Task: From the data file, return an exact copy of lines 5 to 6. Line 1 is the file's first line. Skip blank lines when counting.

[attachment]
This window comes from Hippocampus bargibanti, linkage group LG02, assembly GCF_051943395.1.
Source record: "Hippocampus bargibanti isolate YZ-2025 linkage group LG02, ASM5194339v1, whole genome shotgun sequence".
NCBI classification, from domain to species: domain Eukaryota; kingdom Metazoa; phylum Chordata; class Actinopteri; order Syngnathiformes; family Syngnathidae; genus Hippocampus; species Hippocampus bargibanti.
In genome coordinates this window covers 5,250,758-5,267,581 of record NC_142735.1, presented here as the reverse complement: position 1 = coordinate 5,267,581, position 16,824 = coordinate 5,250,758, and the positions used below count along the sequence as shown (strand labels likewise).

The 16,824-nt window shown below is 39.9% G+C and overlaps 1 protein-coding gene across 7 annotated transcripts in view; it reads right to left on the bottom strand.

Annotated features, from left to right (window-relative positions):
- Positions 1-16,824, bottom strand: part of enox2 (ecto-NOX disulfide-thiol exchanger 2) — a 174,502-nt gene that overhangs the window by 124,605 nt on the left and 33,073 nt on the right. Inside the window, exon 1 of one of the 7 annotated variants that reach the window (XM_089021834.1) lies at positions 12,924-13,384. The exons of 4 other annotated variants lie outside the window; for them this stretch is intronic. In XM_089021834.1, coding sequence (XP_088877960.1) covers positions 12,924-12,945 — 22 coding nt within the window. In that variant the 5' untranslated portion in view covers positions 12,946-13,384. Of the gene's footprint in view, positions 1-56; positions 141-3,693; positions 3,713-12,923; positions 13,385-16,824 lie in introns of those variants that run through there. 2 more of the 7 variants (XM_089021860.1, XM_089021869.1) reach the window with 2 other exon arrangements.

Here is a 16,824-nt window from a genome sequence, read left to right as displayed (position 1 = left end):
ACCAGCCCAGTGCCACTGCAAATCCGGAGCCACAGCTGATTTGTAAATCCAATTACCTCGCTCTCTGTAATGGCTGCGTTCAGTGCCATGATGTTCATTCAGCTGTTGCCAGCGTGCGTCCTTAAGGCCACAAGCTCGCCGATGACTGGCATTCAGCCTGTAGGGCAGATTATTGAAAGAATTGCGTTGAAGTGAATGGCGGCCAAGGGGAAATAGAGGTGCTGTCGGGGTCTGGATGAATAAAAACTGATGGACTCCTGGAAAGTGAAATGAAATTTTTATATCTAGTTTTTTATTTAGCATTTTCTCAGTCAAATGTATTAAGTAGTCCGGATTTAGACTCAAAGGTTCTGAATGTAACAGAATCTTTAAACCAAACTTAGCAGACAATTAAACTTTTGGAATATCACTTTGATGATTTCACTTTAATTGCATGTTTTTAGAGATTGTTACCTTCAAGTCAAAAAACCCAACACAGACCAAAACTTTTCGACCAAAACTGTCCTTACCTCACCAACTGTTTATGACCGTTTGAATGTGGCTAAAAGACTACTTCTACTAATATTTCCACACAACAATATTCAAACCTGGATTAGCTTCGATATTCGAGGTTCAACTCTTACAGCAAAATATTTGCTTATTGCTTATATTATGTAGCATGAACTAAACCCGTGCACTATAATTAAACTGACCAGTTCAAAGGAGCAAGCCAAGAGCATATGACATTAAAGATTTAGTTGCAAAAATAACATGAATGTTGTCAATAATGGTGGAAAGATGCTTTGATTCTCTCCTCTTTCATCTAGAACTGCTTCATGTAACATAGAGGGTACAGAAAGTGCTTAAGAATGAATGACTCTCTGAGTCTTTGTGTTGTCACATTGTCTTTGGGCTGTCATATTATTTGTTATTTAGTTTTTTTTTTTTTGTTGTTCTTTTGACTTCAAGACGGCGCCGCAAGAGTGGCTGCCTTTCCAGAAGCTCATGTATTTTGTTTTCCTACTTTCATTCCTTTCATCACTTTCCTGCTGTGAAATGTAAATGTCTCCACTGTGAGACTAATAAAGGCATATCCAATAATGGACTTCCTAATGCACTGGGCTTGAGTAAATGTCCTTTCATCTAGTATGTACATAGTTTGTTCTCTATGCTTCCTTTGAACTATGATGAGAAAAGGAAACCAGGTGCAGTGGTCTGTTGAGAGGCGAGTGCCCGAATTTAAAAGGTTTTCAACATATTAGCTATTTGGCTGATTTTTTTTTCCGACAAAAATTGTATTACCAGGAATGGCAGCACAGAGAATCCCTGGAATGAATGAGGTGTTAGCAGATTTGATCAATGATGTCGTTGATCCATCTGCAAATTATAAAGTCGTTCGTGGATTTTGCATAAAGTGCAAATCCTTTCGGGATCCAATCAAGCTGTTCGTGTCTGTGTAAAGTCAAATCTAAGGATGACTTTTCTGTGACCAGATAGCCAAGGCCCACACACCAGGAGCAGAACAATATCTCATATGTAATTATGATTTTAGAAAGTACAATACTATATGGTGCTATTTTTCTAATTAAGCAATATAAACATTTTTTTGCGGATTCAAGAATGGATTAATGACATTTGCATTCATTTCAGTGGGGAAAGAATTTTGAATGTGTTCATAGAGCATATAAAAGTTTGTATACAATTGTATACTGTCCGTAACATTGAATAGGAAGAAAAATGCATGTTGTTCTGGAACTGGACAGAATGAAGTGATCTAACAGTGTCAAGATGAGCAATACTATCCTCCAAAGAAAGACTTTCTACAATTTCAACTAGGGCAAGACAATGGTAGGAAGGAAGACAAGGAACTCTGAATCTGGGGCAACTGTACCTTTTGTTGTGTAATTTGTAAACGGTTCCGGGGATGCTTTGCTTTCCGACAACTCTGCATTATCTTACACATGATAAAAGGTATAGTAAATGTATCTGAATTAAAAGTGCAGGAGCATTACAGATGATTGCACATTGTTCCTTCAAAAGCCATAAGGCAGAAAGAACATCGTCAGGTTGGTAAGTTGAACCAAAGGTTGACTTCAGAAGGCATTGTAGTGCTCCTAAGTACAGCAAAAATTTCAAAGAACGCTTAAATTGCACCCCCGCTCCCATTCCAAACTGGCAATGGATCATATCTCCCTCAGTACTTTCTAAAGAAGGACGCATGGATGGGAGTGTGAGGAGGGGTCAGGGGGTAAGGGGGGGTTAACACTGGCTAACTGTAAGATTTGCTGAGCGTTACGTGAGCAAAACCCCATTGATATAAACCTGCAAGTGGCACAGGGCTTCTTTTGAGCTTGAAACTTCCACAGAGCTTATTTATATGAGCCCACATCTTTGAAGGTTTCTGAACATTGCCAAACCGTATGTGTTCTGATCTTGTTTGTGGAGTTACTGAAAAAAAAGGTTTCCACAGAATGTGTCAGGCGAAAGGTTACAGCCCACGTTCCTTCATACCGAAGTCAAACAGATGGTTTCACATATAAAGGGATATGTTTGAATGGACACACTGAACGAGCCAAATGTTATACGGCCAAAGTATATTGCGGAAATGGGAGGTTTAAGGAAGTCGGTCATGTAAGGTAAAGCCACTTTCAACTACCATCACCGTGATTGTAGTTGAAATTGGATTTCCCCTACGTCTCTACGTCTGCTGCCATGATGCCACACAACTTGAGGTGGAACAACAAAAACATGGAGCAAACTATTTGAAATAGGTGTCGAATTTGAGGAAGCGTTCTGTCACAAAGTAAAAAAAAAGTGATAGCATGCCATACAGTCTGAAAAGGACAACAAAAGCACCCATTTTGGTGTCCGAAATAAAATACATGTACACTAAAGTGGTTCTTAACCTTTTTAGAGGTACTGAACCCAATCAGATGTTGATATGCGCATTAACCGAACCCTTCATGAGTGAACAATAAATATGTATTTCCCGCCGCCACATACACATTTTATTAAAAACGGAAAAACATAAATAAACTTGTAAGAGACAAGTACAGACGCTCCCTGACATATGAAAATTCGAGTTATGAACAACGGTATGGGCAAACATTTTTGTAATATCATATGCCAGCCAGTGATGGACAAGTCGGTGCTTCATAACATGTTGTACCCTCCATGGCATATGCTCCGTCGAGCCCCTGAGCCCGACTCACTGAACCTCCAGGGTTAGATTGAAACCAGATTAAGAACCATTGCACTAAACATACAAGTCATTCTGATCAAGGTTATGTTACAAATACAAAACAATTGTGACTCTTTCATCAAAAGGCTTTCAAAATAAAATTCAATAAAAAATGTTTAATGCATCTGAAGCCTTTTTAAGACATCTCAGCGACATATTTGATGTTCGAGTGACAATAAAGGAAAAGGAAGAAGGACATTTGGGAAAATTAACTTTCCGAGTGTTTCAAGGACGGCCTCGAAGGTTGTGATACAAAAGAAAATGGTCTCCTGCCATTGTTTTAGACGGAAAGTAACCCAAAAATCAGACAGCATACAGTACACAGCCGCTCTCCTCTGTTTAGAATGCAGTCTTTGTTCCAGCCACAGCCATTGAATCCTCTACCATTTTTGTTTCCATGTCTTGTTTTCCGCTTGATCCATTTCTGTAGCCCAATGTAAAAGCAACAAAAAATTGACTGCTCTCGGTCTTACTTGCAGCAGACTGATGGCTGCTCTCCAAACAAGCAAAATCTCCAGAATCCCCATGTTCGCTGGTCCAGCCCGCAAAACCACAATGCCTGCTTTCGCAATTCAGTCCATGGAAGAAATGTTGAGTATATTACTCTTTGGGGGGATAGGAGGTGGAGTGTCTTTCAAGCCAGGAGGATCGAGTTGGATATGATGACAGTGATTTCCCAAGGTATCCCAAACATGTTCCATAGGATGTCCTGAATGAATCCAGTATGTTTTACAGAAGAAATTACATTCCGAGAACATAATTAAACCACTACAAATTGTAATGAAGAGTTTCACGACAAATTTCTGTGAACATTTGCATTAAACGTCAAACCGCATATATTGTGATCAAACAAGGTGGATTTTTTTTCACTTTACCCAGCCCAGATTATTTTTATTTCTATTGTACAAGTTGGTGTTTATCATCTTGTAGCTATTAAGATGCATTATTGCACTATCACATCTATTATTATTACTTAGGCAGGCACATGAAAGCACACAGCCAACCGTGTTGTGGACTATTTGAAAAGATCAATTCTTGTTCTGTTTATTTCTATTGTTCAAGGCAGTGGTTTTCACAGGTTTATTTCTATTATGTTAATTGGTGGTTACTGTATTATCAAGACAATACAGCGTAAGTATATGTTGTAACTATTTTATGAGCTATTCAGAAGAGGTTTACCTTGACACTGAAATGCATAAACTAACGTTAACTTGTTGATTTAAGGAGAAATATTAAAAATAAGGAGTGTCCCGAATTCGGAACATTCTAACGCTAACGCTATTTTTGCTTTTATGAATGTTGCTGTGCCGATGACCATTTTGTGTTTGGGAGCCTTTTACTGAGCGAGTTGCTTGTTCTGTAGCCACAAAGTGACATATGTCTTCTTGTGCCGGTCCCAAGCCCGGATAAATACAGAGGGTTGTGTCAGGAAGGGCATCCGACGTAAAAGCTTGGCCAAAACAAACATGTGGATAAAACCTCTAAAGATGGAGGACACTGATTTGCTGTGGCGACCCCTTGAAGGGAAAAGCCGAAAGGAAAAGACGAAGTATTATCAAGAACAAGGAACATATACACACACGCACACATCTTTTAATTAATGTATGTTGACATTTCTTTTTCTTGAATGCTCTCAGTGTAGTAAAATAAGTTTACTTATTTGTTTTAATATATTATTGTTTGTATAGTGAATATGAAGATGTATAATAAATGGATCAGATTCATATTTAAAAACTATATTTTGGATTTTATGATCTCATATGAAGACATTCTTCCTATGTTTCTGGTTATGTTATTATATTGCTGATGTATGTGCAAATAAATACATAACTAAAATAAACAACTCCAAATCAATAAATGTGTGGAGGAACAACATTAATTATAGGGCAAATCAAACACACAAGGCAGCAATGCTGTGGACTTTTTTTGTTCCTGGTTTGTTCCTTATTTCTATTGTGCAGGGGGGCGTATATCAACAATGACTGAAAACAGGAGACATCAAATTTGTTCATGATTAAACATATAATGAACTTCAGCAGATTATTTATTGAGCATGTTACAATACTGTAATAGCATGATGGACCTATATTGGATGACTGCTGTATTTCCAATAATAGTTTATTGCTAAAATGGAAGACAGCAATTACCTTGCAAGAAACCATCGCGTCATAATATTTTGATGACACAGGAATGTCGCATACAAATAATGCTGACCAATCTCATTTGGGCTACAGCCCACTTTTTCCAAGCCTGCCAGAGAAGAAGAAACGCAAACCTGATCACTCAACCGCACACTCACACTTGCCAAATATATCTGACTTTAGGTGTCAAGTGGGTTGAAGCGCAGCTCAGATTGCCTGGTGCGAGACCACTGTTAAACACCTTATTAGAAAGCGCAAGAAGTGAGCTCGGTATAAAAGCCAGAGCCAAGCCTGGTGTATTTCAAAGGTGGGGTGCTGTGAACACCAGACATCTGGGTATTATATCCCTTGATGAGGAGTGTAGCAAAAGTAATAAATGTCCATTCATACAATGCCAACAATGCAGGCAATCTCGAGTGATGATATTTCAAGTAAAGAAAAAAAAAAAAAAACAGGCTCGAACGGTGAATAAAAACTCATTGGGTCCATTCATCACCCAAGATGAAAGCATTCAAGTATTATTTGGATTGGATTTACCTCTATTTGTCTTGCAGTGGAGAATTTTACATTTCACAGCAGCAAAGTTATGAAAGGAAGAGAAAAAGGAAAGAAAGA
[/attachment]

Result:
The 16,824-nt window shown below is 39.9% G+C and overlaps 1 protein-coding gene across 7 annotated transcripts in view; it reads right to left on the bottom strand.

Annotated features, from left to right (window-relative positions):